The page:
Hospital Sisters Health System (HSHS) is commemorating the 40th anniversary of its incorporation, which took place on December 26, 1978. A celebration was held at the System Services Center in Springfield, Ill. on January 22, 2019 to recognize the vision and leadership of the Hospital Sisters of St. Francis and the historic milestone for the system.
In the 1960s and early 1970s, a lot of change confronted Catholic hospitals in the United States. This was particularly the case with the introduction of Medicare and Medicaid in the 1960s, which increased the complexity of running a hospital. Amidst these vast health care changes, the Hospital Sisters of St. Francis knew the creation of HSHS was a fundamental and necessary step to enable their Franciscan health care ministry to survive, grow and thrive. By 1978, many religious congregations that had founded and sponsored hospitals were finding it difficult to keep up with the demands of governance and management, forcing some to close their hospitals. In addition, religious congregations saw a decline in vocations, and the Second Vatican Council elevated the role of laity to prepare them for roles they had already begun to assume in hospital administration.
Under the leadership of Sister Marianna Kosior, OSF, the Provincial Council of the Hospital Sisters of St. Francis continued the journey of discernment to create an organization that would oversee the management and operations of the hospitals while keeping the Hospital Sisters of St. Francis at the helm. At the young age of 51, Sister Marianna’s vision was that a health system would preserve the ministry. She also saw this as the opportunity to embrace the role of the laity in the Church’s work of Catholic health care. Sister Marianna had an unwavering belief that the future of Catholic health care would be built on strong systems and lay leaders.
The first step along the journey was the incorporation in 1973 of Franciscan Administrative Services, Inc., or “FASI.” FASI was a consulting office, providing oversight for finance and investments, insurance, major construction projects, and pension programs. However, the hospitals themselves shared no formal connection other than a common board of directors. Sister Marianna and the Provincial Council knew that the hospitals needed more centralized leadership. In 1977, they began to evaluate other alternatives for the sponsorship of their hospitals, a discernment process that would lead to the incorporation of HSHS.
In Catholic health care in the United States, this was a new and untested concept. Only three other religious communities in the U.S. had pursued a similar path. When Sister Marianna was named President of HSHS in 1979, she became one of the first woman CEOs of a corporation with more than two hundred million dollars in assets.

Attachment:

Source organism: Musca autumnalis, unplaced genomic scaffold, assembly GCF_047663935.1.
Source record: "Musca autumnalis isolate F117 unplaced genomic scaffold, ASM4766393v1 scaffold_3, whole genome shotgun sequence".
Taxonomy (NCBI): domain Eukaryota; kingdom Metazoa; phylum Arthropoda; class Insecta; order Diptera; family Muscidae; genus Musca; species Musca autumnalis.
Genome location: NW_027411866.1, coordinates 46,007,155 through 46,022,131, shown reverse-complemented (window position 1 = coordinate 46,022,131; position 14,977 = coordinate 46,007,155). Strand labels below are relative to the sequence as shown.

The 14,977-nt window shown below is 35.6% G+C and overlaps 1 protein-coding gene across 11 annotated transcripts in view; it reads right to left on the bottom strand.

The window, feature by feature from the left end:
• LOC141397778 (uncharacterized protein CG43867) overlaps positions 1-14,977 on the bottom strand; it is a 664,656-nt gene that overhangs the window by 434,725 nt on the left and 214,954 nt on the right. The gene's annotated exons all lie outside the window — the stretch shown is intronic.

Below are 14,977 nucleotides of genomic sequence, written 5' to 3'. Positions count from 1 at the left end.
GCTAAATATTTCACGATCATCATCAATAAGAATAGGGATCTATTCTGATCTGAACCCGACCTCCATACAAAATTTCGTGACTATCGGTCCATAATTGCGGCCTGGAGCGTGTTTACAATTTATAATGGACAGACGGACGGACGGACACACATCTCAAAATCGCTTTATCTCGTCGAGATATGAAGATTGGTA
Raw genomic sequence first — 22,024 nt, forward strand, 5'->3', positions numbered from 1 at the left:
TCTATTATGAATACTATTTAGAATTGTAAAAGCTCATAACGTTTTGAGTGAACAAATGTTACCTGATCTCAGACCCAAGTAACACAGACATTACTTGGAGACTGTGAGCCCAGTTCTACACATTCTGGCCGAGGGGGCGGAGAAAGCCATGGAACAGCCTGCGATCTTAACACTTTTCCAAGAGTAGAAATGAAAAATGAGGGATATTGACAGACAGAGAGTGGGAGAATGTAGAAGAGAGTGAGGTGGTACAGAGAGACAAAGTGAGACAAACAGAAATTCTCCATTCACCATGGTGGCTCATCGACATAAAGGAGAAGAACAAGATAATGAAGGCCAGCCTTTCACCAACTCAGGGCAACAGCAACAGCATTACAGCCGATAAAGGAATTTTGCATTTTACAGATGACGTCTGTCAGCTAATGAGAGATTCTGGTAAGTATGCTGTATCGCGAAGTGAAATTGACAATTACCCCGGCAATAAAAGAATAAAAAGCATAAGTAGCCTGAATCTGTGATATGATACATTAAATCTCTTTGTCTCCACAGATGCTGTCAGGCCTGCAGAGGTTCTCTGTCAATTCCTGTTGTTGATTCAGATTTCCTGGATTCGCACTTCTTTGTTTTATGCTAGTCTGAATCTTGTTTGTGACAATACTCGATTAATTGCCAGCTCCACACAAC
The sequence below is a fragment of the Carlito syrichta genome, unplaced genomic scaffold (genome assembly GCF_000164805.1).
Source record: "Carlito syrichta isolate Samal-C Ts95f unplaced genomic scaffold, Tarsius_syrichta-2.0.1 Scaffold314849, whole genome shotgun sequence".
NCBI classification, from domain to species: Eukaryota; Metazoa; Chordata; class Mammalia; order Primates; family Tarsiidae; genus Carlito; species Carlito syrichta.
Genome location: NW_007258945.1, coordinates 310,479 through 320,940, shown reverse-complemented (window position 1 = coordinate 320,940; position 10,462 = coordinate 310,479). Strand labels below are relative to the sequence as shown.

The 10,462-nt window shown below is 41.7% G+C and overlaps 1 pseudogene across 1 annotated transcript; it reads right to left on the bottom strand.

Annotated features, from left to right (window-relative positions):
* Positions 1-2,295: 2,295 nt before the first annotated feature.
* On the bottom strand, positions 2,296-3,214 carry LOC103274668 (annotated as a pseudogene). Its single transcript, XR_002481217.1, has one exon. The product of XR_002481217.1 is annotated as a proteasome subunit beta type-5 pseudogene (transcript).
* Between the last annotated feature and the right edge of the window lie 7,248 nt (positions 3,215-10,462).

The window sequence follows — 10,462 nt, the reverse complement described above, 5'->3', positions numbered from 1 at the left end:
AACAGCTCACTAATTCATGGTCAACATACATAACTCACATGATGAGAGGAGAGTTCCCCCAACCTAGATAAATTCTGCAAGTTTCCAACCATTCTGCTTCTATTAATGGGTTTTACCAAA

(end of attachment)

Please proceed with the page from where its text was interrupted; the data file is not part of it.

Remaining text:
Locally, colleagues at HSHS Sacred Heart and St. Joseph’s hospitals remember the Sisters fondly. “Our Sisters were always very clear that they came to the communities they did because they were needed, and invited,” said Laura Baalrud, Community Health Educator at HSHS Sacred Heart and St. Joseph’s hospitals. “As time went on and healthcare became very complex, our Sisters had the foresight to realize that changes were necessary. They also did not like us to refer to the mission as ‘the Sisters’ mission.’ They wanted that mission to belong to all of us—one that was a part of us.”
“Our Sisters had a knack of looking at things in a way that was so much broader than most of us see,” said Peggy Pendergast, clerical support assistant at HSHS Sacred Heart Hospital. “They always had the thought of what can we do to help those in need. That’s also why the incorporation was so important. We wouldn’t be here to help those in need if we didn’t change with the changing times.”
“We’ve been deliberate about celebrating the 40th anniversary of HSHS, as well as the vision and achievements of the Provincial Superior, the Provincial Council, and the original HSHS board of directors who made the incorporation of HSHS possible, because it is truly remarkable what they established,” said Mary Starmann-Harrison, current HSHS president and CEO. “Their vision, courage and determination to keep their health care ministry alive is inspiring to us all, and they deserve recognition for what they have accomplished. Because of their leadership, HSHS now spans across two states with 15 hospitals, three physician partner groups and serves over two million people every year.”
Sister Marianna believed that the form of the corporation was secondary to its function. In an article she wrote for the Catholic Health Association in 1981, she said that although the congregation had adopted this structure to respond to current management needs, “none should lose sight of the personal interest and dedication that the sisters wish to bring to the care of the sick.” HSHS was created because the sisters wanted to preserve their ministry by sharing their efforts with the laity. Today, the mission of the Hospital Sisters of St. Francis is embodied by over 14,000 lay colleagues of HSHS in Illinois and Wisconsin, who plan to sustain the ministry of HSHS for years to come.